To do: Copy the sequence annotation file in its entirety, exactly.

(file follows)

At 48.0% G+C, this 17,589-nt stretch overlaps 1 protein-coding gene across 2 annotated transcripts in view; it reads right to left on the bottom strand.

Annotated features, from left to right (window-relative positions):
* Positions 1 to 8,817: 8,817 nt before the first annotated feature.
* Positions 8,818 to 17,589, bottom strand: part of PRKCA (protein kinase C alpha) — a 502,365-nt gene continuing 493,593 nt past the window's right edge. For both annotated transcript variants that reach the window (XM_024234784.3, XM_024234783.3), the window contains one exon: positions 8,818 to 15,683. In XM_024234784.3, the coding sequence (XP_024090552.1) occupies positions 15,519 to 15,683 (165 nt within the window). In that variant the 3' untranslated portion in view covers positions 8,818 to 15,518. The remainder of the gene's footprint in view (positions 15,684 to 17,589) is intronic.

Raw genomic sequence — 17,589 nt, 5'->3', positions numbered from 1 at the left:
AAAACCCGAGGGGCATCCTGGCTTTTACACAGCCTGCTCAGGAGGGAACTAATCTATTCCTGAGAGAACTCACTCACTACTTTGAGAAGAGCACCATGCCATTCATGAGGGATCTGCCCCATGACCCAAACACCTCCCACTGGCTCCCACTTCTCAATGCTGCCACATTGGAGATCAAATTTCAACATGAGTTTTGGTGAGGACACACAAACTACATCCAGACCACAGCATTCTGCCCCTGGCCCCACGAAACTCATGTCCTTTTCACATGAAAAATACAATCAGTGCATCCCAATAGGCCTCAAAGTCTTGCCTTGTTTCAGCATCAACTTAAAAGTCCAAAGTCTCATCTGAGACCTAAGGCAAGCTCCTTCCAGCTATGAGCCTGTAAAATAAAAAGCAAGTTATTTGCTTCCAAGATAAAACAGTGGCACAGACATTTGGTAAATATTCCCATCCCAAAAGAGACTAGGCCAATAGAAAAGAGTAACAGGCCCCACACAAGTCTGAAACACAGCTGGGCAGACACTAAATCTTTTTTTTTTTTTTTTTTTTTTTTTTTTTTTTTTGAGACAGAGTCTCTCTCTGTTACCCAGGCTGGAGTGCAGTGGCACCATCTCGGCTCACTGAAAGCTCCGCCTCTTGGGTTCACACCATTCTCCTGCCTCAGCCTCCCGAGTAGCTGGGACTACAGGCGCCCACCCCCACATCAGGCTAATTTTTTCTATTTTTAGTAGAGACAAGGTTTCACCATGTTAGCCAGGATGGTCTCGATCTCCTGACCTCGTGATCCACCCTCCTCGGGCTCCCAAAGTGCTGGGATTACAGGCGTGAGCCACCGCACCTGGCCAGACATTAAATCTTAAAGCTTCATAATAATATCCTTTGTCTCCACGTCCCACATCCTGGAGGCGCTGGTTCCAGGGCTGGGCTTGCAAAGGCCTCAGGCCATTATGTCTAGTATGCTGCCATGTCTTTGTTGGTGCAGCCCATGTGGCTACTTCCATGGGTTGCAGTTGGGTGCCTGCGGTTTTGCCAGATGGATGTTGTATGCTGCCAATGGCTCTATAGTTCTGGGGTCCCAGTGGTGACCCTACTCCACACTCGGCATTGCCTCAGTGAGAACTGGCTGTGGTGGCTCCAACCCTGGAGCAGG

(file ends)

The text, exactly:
At 48.0% G+C, this 17,589-nt stretch overlaps 1 protein-coding gene across 2 annotated transcripts in view; it reads right to left on the bottom strand.

Annotated features, from left to right (window-relative positions):
* Positions 1 to 8,817: 8,817 nt before the first annotated feature.
* Positions 8,818 to 17,589, bottom strand: part of PRKCA (protein kinase C alpha) — a 502,365-nt gene continuing 493,593 nt past the window's right edge. For both annotated transcript variants that reach the window (XM_024234784.3, XM_024234783.3), the window contains one exon: positions 8,818 to 15,683. In XM_024234784.3, the coding sequence (XP_024090552.1) occupies positions 15,519 to 15,683 (165 nt within the window). In that variant the 3' untranslated portion in view covers positions 8,818 to 15,518. The remainder of the gene's footprint in view (positions 15,684 to 17,589) is intronic.

Raw genomic sequence — 17,589 nt, 5'->3', positions numbered from 1 at the left:
AAAACCCGAGGGGCATCCTGGCTTTTACACAGCCTGCTCAGGAGGGAACTAATCTATTCCTGAGAGAACTCACTCACTACTTTGAGAAGAGCACCATGCCATTCATGAGGGATCTGCCCCATGACCCAAACACCTCCCACTGGCTCCCACTTCTCAATGCTGCCACATTGGAGATCAAATTTCAACATGAGTTTTGGTGAGGACACACAAACTACATCCAGACCACAGCATTCTGCCCCTGGCCCCACGAAACTCATGTCCTTTTCACATGAAAAATACAATCAGTGCATCCCAATAGGCCTCAAAGTCTTGCCTTGTTTCAGCATCAACTTAAAAGTCCAAAGTCTCATCTGAGACCTAAGGCAAGCTCCTTCCAGCTATGAGCCTGTAAAATAAAAAGCAAGTTATTTGCTTCCAAGATAAAACAGTGGCACAGACATTTGGTAAATATTCCCATCCCAAAAGAGACTAGGCCAATAGAAAAGAGTAACAGGCCCCACACAAGTCTGAAACACAGCTGGGCAGACACTAAATCTTTTTTTTTTTTTTTTTTTTTTTTTTTTTTTTTTGAGACAGAGTCTCTCTCTGTTACCCAGGCTGGAGTGCAGTGGCACCATCTCGGCTCACTGAAAGCTCCGCCTCTTGGGTTCACACCATTCTCCTGCCTCAGCCTCCCGAGTAGCTGGGACTACAGGCGCCCACCCCCACATCAGGCTAATTTTTTCTATTTTTAGTAGAGACAAGGTTTCACCATGTTAGCCAGGATGGTCTCGATCTCCTGACCTCGTGATCCACCCTCCTCGGGCTCCCAAAGTGCTGGGATTACAGGCGTGAGCCACCGCACCTGGCCAGACATTAAATCTTAAAGCTTCATAATAATATCCTTTGTCTCCACGTCCCACATCCTGGAGGCGCTGGTTCCAGGGCTGGGCTTGCAAAGGCCTCAGGCCATTATGTCTAGTATGCTGCCATGTCTTTGTTGGTGCAGCCCATGTGGCTACTTCCATGGGTTGCAGTTGGGTGCCTGCGGTTTTGCCAGATGGATGTTGTATGCTGCCAATGGCTCTATAGTTCTGGGGTCCCAGTGGTGACCCTACTCCACACTCGGCATTGCCTCAGTGAGAACTGGCTGTGGTGGCTCCAACCCTGGAGCAGG